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Re: Page Security Score proposal

From: Thomas Roessler <tlr@w3.org>
Date: Fri, 6 Jul 2007 18:42:23 +0200
To: michael.mccormick@wellsfargo.com
Cc: johnath@mozilla.com, public-wsc-wg@w3.org, Mary_Ellen_Zurko@notesdev.ibm.com
Message-ID: <20070706164223.GR6561@raktajino.does-not-exist.org>

On 2007-06-18 17:43:52 -0500, michael.mccormick@wellsfargo.com wrote:

> Your point about brittleness is well taken.  I agree the scoring
> formula will have to adapt occasionally to changing technologies
> as new security indicators become available, etc.

More importantly, I also the score factor in certain attack vectors.
For instance, you essentially take hosts.txt as an indicator for an
attack.  That might be true on an average windows system; on my
system, it might actually mean that I found some associations so
important that I don't want hotspots or hotel networks to tamper
with them.

In a way, this very much looks like the kinds of tables that are
configured into spam filters.  And while it's a neat idea from the
usability perspective (similar to a spam filter, there are only two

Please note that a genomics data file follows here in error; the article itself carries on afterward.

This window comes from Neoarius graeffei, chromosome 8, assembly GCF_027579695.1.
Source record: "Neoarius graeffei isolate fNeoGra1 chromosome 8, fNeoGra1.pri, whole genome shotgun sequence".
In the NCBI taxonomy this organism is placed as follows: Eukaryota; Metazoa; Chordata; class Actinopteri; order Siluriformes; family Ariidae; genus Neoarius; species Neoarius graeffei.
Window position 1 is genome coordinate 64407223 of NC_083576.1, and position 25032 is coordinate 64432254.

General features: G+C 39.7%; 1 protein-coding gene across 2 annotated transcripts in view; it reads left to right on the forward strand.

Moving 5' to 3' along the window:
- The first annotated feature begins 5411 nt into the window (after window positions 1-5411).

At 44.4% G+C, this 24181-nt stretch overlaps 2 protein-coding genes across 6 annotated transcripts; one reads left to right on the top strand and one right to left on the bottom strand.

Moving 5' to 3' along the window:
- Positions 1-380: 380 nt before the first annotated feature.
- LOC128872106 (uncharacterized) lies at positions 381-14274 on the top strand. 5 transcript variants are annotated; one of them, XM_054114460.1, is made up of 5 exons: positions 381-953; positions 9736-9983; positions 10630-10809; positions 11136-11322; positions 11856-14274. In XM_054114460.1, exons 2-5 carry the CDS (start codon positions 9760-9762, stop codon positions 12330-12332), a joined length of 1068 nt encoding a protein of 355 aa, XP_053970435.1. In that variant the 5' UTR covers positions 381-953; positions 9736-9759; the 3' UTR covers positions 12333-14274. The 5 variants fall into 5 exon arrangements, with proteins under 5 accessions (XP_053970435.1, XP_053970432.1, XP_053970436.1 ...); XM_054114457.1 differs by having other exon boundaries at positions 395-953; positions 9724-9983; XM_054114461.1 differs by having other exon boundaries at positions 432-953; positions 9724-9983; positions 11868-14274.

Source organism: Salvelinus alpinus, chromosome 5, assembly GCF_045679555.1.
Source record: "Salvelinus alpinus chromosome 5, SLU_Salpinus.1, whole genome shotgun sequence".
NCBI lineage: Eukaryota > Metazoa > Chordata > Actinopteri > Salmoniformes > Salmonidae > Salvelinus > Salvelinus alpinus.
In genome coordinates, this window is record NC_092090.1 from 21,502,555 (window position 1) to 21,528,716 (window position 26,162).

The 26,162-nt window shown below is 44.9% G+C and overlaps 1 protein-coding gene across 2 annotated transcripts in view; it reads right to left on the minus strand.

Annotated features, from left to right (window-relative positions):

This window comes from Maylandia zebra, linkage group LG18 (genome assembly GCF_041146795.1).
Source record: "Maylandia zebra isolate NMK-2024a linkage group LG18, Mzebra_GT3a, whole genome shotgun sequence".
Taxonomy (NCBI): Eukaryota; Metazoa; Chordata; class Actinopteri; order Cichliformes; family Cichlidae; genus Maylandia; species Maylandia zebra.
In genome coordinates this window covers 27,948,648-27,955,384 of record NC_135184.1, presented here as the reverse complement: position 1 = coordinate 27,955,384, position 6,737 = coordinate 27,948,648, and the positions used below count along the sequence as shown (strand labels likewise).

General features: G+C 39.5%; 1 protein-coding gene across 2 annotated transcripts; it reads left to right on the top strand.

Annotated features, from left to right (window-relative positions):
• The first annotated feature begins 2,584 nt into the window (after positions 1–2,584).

or three possible courses of action, so somebody MUST actually
compress all that information down), there's some challenges as
well:

- How do we make sure that an interaction with, say, a legit EV
  certificate-secured banking site always gets the full score --
  despite hosts.txt maybe being involved, for example?

- How does attacker behavior change?  E.g., an attacker can get 15
  score points for free by just faking a root certificate for
  TLS....  That suggests that, in some near future after deploying
  your formula, it might actually be more useful to score an unknown
  root CA with a -20.  (And this demonstrates a generic issue.)

Of course, we could also punt all this, and just define how a
browser should display such a score when obtained form a service
somewhere -- thereby also accomodating Tim Hahn's remark about using
social networks to compare scores and scoring rules.

In that case, I'd actually love to see the requisite browser plugins
and web services set up.  Could be an interesting extension to the
current anti-phishing services.

-- 
Thomas Roessler, W3C  <tlr@w3.org>
Received on Friday, 6 July 2007 16:42:27 GMT

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